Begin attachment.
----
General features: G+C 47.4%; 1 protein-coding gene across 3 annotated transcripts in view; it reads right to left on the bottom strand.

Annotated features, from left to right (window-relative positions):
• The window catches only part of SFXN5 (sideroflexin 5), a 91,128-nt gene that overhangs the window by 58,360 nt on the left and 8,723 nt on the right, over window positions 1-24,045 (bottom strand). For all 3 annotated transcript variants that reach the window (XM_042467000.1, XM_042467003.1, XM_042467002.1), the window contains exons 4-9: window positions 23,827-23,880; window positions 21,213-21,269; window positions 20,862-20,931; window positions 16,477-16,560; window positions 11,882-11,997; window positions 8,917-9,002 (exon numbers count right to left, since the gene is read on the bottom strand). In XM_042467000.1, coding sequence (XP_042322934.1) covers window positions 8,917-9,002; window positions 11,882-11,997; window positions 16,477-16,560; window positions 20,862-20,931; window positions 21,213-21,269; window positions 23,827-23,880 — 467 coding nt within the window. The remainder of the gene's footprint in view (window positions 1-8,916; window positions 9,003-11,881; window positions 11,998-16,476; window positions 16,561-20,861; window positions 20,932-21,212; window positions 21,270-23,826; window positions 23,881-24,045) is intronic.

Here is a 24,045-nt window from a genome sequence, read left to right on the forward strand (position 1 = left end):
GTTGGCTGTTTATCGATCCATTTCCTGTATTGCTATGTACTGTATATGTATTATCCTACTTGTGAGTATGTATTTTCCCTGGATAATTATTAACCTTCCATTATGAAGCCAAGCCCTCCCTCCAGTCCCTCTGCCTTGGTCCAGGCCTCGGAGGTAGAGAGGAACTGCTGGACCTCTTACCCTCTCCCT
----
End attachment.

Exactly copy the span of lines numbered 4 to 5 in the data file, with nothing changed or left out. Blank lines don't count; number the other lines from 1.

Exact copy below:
Here is a 24,045-nt window from a genome sequence, read left to right on the forward strand (position 1 = left end):
GTTGGCTGTTTATCGATCCATTTCCTGTATTGCTATGTACTGTATATGTATTATCCTACTTGTGAGTATGTATTTTCCCTGGATAATTATTAACCTTCCATTATGAAGCCAAGCCCTCCCTCCAGTCCCTCTGCCTTGGTCCAGGCCTCGGAGGTAGAGAGGAACTGCTGGACCTCTTACCCTCTCCCT